Derkila, the previous Demon King, may have also been a human at one time. Out of speculation, if the Ring of Gluttony is a sign of the Demon King and if it is synonymous with Solomon’s ring from The Testament of Solomon (a pseudepigraphical work, purportedly written by King Solomon that describes enslaved demons), than I don’t think its a jump in logic to assume that Derkila may have, at one point, been a fiction representation of Solomon having turned into a demon. And I do firmly believe that the ring at one time belonged to Derkila, since Alikred is Derkila’s name backwards and fits the literary counterpart of Dracula and his half-human son Alicard. Although, with that said–maybe Iruma will only become a half-demon. Who knows?
In relation to the ring, I think “Ring of Gluttony” may have another skill we don’t know about yet. The current skills we know about are:
- Devil Mode – This is the lowest power output it has, able to make a small fire and allows Iruma to use basic low-level castings.
- Demon Mode – Has a stronger output than Devil Mode
- Ifrit Mode – The strongest mode available without special requirements able to make a large fire that is several times larger than Devil Mode’s fire
- Pandora – The Final and most powerful mode of the ring that uses all the magic available in the ring leaving the host vulnerable to all attacks after. For it to be activated, it requires the host to say Pandora. (Pandoroola in the anime)
It works by consuming another demon’s magic and giving it to the wearer. We assume that the ring stores the power, but as it is a ring of “gluttony” (habitual greed or excess in eating), I don’t think it stores it. I think it acts like a second mouth for the wearer–one that consumes magic and helps focus it. One of the reasons I think this is that when the ring is “hungry” Iruma acts differently too.
If Iruma is becoming a demon, it wouldn’t surprise me at all to think that Sullivan is the mastermind or working in tandem with someone else to do so. We don’t, after all, get to see the specifics of the contract that Iruma or his parents sign with Sullivan, so who really knows?
Even if I’m entirely wrong in this, that’s my theory and I’m sticking with it until proven otherwise!
And if I’m wrong, we can–at the very least–see that the creator is leading us to see Iruma as the next Demon King. I mean, starting with the Royal One arc, we see Iruma taking the first throne (Chapter 60 & 61):
We also see a hint of the future in Chapter 198, as Iruma wishes to have a real drinking party with all his classmates in the future:
And, as we enter this new arc, we get the real rise of a king. Starting with Opera inviting Iruma to become his new master when Sullivan eventually dies (perhaps fortelling that Sullivan will die as Iruma consumes all of his power) (Chapter 199):
I mean, look at that evil smirk from Opera. How is this not part of a scheme?
As a final note for Iruma becoming a demon that I forgot to mention above, Iruma eats a LOT. Like, way more than humanly possible. In classical literature, eating food in Hell traps you there and Iruma eats an awfully large amount on a daily basis. In Chapter 203, we see how Iruma’s massive consumption can relate back to several points in the work. The first is the opening lines of the series, in which human’s are bottomless pits of greed and desire. The second is recurring themes of gluttony, without being harmful, scene basically every time he eats. And, finally, is the image of an adult Iruma eating demon food with a mountain of plates behind him as the demon council consider his future prospects as a Demon King Candidate:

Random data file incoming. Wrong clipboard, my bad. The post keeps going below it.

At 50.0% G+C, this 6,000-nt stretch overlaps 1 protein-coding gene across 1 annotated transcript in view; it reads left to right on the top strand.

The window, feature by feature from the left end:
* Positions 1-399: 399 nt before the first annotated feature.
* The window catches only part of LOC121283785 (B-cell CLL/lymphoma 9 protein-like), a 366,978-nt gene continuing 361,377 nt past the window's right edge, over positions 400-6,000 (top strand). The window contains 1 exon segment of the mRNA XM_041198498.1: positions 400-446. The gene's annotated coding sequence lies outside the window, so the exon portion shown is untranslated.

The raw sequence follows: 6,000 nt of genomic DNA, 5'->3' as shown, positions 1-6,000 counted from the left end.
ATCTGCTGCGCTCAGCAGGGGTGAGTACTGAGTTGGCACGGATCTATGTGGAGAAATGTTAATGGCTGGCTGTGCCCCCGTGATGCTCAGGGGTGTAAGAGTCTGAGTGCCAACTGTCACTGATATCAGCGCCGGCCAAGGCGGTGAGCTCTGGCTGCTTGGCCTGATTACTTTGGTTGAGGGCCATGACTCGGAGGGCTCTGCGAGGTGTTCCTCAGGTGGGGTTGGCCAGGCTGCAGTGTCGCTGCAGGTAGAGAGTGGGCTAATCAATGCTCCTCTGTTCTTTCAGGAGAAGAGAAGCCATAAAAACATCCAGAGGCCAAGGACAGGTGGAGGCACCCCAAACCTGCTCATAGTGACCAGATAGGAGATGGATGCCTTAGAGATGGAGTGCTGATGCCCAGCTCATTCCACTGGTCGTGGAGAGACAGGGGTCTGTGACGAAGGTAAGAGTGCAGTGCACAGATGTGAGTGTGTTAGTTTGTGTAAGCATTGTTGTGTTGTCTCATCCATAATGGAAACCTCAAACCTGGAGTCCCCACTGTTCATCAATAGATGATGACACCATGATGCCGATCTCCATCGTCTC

If Iruma is going to become the Demon King, it will certainly be exciting.
Going back to translations for a moment, I don’t mean to make this post seem like there has been a translation error. Last year, I attended the online panel, “Adventures in Translation with Industry Expert” hosted by Funimation Con (notes here). In the panel, it was made clear that translating is hard work because of the differences in linguistics, idiosyncrasies, culture and so on. The translations aren’t inaccurate, per say. They are simply the best that can be made based on the information the translators have and the context provided by either author or publisher.
I guess as a final note: If the period of the story never leaves high school; if Iruma becomes the Demon King upon graduation as the story seems to be setting up in the latest chapters; than it is not inaccurate to use “Demon High School” in the title now is it?
I think the title holds a little more meaning than that. Mairimashita is typically written 参りました rather than 魔入りました, and with that kanji, as you mentioned, it can mean “to enter”. But it also has other meanings, which I think are a little more euphemistic? because it can also mean “to be defeated” or “to be madly in love”. In a recent episode, Asmodeus said 「参りました、入間くん！」 verbatim; I believe Crunchyroll’s translation of that line was, “You slay me, Iruma-kun!”
I also noticed that the character 「
」 is also thrown into a whole lot of things for the sake of gratuitous puns. The most obvious of which, of course, is 魔茶 (matcha, which is usually spelled 抹茶; translated by Crunchyroll as “hell gray tea”). And even the protagonist’s name, 入間, looks very close to the word for human, 人間.
So I think the intention behind the title in particular was to be a pun. Not only “a human has entered the demon world” (or entered into demonhood, as it were), but also “I’m smitten with Iruma-kun!”
^ I didn’t even think of that!